Struggling Santa Clara, Calif.-based Internet portal Yahoo Inc. named Terry S. Semel, former co-chairman of Time Warner’s movie and music division, as its new chairman and CEO, effective May 1.
Semel, 58, who also purchased 1 million Yahoo shares at $17.62 per share in a private placement transaction, replaces Tim Koogle, who said last month he would step aside as CEO but remain as chairman. Now, Koogle will be named vice chairman, “a transitional role he is expected to retain until August 2001, and will then remain on Yahoo’s board of directors,” the company said.
Semel got both titles after Koogle and the board decided it was best to “make sure there is no question about who is running the company,” Koogle said in a conference call this afternoon to discuss the appointment.
Yahoo President and Chief Operating Officer Jeff Mallett and Chief Financial Officer Susan Decker continue in their current roles and will report to Semel.
“(Semel’s) vast and successful professional experience complements our current people and assets,” said Jerry Yang, Yahoo co-founder. “His marketing expertise, brand building strengths, creativity, passion for our business, and reputation for setting and achieving high standards and goals while driving winning strategies, make Terry the clear choice for this role.”
A 24-year veteran of Warner Bros., Semel is noted for his role as chairman and co-chief executive officer. Semel and his partner, Robert Daly, are credited with building the company from a single revenue source generating less than $1 billion to nearly $11 billion in total revenues from multiple, diverse businesses.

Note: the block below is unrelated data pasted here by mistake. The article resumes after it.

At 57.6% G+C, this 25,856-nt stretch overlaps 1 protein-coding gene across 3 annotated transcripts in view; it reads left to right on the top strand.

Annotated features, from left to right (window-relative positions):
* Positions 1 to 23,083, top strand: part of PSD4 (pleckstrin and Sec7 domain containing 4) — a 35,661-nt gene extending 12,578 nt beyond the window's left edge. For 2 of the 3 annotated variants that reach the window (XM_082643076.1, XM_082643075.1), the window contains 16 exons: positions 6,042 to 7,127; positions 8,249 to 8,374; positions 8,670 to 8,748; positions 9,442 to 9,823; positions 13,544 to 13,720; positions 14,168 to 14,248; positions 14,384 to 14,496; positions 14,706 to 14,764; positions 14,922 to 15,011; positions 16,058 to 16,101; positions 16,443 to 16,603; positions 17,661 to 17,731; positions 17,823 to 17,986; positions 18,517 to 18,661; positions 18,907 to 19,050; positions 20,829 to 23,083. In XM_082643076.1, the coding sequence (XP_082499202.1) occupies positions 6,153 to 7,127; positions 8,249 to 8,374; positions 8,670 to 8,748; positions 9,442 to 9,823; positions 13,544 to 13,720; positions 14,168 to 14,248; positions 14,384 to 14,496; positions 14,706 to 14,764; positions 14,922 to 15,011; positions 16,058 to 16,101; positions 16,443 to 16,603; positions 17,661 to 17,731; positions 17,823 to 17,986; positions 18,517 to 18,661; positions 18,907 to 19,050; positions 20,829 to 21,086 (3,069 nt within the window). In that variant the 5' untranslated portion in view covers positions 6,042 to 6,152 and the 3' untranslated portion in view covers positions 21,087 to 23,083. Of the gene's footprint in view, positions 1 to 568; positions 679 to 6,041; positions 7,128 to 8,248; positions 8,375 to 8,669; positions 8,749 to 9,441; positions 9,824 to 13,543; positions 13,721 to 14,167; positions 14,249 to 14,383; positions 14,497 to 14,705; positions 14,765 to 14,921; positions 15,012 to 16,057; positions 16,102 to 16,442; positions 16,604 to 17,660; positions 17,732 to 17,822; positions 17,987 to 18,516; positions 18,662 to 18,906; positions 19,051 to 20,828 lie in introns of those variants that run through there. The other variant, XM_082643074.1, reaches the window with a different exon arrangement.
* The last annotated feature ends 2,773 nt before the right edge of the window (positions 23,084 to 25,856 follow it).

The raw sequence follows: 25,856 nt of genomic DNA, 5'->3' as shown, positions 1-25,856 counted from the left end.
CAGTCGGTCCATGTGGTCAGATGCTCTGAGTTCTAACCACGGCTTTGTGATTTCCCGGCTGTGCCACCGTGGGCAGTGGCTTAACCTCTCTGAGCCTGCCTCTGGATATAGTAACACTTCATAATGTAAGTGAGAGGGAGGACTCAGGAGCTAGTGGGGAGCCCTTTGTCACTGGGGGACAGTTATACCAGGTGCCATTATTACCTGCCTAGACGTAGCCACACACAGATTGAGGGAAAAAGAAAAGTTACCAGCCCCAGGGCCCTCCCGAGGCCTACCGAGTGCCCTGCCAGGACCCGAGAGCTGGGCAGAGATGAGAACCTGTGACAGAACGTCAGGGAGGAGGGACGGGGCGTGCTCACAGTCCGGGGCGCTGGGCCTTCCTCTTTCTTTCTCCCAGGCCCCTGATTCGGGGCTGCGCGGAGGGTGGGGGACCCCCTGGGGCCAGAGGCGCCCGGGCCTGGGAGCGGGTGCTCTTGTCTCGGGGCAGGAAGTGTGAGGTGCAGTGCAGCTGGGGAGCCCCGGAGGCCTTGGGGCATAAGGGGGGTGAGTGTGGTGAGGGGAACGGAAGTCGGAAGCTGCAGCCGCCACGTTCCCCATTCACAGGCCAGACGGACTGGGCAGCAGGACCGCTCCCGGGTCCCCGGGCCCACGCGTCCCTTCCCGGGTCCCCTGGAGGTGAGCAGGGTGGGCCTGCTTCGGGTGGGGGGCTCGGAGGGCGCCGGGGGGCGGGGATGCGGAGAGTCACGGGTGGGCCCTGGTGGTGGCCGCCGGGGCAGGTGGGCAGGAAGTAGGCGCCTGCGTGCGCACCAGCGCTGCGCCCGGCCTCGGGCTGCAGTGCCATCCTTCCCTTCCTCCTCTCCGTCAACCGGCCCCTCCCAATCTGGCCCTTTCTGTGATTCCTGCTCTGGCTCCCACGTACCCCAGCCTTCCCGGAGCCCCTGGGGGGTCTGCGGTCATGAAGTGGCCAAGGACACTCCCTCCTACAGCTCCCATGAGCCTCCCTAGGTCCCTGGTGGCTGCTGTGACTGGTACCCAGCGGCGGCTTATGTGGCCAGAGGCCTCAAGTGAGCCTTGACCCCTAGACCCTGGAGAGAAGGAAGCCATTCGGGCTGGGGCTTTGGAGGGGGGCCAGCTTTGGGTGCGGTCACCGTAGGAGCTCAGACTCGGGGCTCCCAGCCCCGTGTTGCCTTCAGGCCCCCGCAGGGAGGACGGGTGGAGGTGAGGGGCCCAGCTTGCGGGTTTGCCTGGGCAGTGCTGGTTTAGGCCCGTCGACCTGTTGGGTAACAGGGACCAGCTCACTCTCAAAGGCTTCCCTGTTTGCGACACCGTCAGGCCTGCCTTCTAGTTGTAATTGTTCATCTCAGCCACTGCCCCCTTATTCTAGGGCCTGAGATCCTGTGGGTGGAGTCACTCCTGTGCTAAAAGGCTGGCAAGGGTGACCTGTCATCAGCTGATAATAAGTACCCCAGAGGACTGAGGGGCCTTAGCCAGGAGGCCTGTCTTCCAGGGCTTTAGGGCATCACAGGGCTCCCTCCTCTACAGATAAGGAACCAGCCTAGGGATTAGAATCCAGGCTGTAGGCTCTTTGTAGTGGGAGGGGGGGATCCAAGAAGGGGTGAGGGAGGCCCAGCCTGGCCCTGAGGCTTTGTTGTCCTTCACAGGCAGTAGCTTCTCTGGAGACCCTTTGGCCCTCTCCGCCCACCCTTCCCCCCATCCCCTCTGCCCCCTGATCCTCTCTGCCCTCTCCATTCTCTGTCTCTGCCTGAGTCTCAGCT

Prior to working for Warner Bros., Semel was president of Walt Disney’s Theatrical Distribution division and previously was president of CBS’ Theatrical Distribution division.
Semel in the conference call cited Yahoo’s potential and its “enviable balance sheet.”
“The whole idea of being part of something conceived to change the world was too great an opportunity to miss,” he said. “I’m a builder with Yahoo I have a solid foundation to build on.” He said he has spent the past 14 months backgrounding himself on the Internet and online companies.
Yahoo has seen steady stock price declines as the tech economy hit the skids, and in March Goldman, Sachs & Co. cut its rating on the stock, anticipating revenue worries throughout the year and predicting that the company would have to distance itself from advertising — its chief source of revenue — during 2001.
closed Monday at $17.62, well down from its 52-week high of $173, but up from its 52-week low of $11.37. In the first quarter, Yahoo saw revenues decline 22 percent to $180.2 million. Net loss totaled $11.5 million compared to positive income of $67.6 million in the year-earlier quarter.
The stock was down 52 cents in early afternoon trading.
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